Under conditions of the worst cost-of-living and housing affordability crisis in a generation, workers in Australia experienced inflation of up to 8 percent in 2022 and 2023. It is still above 6 percent. The NTEU is calling for a “minimum” of a 15 percent rise over three years. That would be about half the inflation rate.

This would possibly be followed by increases in 2024 and 2025 of 5 percent a year or the Consumer Price Index + 1.5 percent—whichever is higher.

This week’s stoppages follow a one-day strike in June, mainly aimed at giving workers a chance to blow off steam so the union leadership could resume its negotiations with management. That event, held during the university’s off-peak period, followed a strike rally on May 3 where about 500 staff from four universities held a four-hour stoppage. There has been no combined action since. 

For decades, the NTEU and CPSU have allowed the decimation of working conditions, wages and jobs across Australian universities. They have worked closely with the Labor Party which, under the previous Greens-backed governments of Kevin Rudd and Julia Gillard, imposed a pro-business “education revolution” and then inflicted the largest-ever single cut to higher education funding.

During the ongoing COVID-19 pandemic, the unions have permitted governments and university managements to oversee an acceleration of these processes, including the slashing of tens of thousands of jobs in 2020 and 2021.

Now, as workers internationally are coming into struggle, the union bureaucracies are attempting to prevent growing militancy from breaking out of their grip. They are trying to prevent workers from uniting in a common struggle, even within the same city.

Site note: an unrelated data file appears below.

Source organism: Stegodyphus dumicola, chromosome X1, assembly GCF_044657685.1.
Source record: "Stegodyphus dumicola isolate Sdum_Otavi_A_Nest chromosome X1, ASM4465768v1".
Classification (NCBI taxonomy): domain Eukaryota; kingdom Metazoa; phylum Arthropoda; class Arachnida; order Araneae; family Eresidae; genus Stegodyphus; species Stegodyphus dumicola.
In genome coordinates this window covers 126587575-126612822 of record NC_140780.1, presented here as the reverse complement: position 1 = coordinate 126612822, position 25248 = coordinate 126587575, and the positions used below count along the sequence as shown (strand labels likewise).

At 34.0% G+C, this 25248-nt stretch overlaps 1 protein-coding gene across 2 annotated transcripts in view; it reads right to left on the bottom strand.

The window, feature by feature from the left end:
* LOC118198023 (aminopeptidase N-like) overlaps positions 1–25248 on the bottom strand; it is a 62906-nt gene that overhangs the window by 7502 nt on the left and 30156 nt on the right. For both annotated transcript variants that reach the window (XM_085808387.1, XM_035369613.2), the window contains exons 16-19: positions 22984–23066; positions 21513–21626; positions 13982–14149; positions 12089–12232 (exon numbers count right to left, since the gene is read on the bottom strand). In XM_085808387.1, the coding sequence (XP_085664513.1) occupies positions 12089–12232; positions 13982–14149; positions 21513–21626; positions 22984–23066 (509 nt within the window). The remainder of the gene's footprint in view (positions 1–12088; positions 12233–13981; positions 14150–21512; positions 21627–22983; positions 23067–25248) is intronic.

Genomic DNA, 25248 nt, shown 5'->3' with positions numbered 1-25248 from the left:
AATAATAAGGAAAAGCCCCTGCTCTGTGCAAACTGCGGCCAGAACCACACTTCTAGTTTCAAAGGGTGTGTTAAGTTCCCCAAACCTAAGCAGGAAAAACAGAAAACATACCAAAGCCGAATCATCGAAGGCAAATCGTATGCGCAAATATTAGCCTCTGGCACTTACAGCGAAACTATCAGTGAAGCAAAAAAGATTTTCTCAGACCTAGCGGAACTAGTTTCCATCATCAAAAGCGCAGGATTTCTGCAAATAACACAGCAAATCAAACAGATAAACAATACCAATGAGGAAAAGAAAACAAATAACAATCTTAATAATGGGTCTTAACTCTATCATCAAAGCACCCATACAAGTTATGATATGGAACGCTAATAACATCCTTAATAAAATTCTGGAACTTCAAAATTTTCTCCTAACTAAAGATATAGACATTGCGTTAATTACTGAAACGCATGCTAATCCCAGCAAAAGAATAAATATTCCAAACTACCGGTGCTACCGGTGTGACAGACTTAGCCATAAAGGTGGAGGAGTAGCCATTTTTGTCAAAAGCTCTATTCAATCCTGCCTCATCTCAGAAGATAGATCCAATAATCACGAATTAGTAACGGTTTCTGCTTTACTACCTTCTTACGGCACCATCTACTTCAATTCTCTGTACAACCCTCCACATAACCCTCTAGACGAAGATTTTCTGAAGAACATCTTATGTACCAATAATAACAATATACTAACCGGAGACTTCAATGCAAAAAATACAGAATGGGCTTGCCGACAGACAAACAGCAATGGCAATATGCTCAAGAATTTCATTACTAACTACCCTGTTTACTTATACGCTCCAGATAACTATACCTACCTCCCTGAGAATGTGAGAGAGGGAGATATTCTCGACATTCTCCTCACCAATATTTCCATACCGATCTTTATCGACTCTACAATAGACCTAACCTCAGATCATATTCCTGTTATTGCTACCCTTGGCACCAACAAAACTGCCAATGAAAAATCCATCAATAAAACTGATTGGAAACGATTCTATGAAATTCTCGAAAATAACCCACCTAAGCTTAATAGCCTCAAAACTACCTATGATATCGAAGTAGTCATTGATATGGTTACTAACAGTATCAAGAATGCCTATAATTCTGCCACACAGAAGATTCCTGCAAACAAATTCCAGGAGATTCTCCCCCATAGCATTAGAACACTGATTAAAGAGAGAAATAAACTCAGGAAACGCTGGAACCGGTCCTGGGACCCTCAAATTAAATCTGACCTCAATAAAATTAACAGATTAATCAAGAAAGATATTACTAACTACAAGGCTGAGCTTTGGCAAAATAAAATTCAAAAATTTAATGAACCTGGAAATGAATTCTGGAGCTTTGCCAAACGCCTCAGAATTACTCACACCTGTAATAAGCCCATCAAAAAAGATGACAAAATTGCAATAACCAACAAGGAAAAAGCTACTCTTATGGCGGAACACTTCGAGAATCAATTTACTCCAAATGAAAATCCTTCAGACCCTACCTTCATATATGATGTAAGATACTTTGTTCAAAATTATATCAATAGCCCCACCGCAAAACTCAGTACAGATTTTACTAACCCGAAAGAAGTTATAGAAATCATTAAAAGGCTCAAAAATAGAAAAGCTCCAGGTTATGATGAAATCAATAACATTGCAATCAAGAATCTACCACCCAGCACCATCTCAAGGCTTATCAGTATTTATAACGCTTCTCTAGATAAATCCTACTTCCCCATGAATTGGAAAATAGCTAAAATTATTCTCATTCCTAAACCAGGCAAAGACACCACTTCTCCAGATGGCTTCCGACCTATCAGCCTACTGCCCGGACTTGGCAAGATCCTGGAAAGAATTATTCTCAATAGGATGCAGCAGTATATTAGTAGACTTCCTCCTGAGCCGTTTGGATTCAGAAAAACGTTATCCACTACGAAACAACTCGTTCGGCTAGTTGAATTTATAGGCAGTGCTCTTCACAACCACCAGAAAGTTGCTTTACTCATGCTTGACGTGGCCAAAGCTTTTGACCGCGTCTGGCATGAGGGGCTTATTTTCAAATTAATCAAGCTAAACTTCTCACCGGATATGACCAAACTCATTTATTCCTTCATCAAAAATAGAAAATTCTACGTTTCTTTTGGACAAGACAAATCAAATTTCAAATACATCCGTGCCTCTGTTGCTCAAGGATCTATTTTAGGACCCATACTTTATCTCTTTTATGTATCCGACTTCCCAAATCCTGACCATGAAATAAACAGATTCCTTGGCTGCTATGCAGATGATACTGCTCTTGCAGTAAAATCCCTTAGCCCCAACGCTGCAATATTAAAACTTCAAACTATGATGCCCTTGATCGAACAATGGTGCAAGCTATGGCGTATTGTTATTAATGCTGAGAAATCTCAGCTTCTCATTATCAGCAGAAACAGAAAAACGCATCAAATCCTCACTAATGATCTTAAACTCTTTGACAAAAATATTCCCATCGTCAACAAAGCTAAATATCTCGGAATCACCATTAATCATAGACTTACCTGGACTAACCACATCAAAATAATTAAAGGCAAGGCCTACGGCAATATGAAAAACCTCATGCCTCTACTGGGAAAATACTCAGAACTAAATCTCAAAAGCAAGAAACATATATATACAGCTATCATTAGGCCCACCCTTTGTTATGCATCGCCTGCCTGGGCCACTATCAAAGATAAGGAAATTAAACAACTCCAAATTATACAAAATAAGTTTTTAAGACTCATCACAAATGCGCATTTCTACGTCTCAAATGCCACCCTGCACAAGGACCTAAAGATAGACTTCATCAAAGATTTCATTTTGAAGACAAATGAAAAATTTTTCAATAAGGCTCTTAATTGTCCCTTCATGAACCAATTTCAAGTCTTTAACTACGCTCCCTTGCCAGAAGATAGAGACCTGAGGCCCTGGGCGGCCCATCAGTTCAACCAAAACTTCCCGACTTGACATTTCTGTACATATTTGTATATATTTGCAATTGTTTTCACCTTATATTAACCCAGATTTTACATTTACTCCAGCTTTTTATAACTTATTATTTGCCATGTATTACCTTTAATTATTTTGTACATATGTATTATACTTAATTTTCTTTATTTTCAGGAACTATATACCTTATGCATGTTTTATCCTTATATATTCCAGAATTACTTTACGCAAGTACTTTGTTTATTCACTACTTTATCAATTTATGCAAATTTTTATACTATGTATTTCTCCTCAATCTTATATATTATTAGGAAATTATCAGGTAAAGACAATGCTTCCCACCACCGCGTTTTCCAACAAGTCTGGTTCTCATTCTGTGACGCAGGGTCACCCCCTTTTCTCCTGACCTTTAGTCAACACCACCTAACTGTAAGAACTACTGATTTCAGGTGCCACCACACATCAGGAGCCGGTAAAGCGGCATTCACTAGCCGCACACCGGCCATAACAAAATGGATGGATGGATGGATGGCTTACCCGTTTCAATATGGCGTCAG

More than 200 NTEU members at RMIT University, only a few kilometres from the University of Melbourne, attended a union meeting last week.

An RMIT academic told the World Socialist Web Site that staff “would have gone on strike immediately,” but the union told them this was “not possible” due to the anti-strike Fair Work legislation. These laws were imposed in 2007 by the Rudd-Gillard government with the assistance of the union bosses.

Instead, NTEU representatives proposed a series of bans, including bans on releasing results for offshore students and a ban on meetings with managers on issues relating to overseas students during the non-teaching period.

One worker asked in the meeting chat: “What is the rationale for implementing bans during mid-sem break, when we are advised by university not to hold meetings?” After initially ignoring the question until the worker asked twice more for it to be answered, the NTEU leadership only said more action would be decided at a meeting on August 31.

NTEU RMIT branch committee member Liam Ward, a member of the pseudo-left Socialist Alternative, chaired the discussion on behalf of the NTEU. He said there was confusion and hostility within the meeting over the union’s proposals. The meeting was closed without addressing many of the issues raised by workers.

Despite the strike at the University of Melbourne, no struggles of university workers outside RMIT were mentioned by the NTEU in the meeting.

At Macquarie University, a rank-and-file committee is calling for the rejection of sellout agreements struck by the NTEU and CPSU that cut real pay and offer no protection from casualisation, excessive workloads, restructuring and further job losses. 

The Macquarie University Rank-and-File Committee issued a statement on Saturday exposing the details of the unions’ proposed agreements and calling for “a unified struggle across the sector, reaching out to other workers, including our Melbourne colleagues, teachers and healthcare workers, for support and joint action.” It said: “For that we need rank-and-file committees, completely independent of the union apparatuses.”

Contact the Committee For Public Education to discuss setting up a rank-and-file committee at your university or workplace today!

Email: cfpe.aus@gmail.com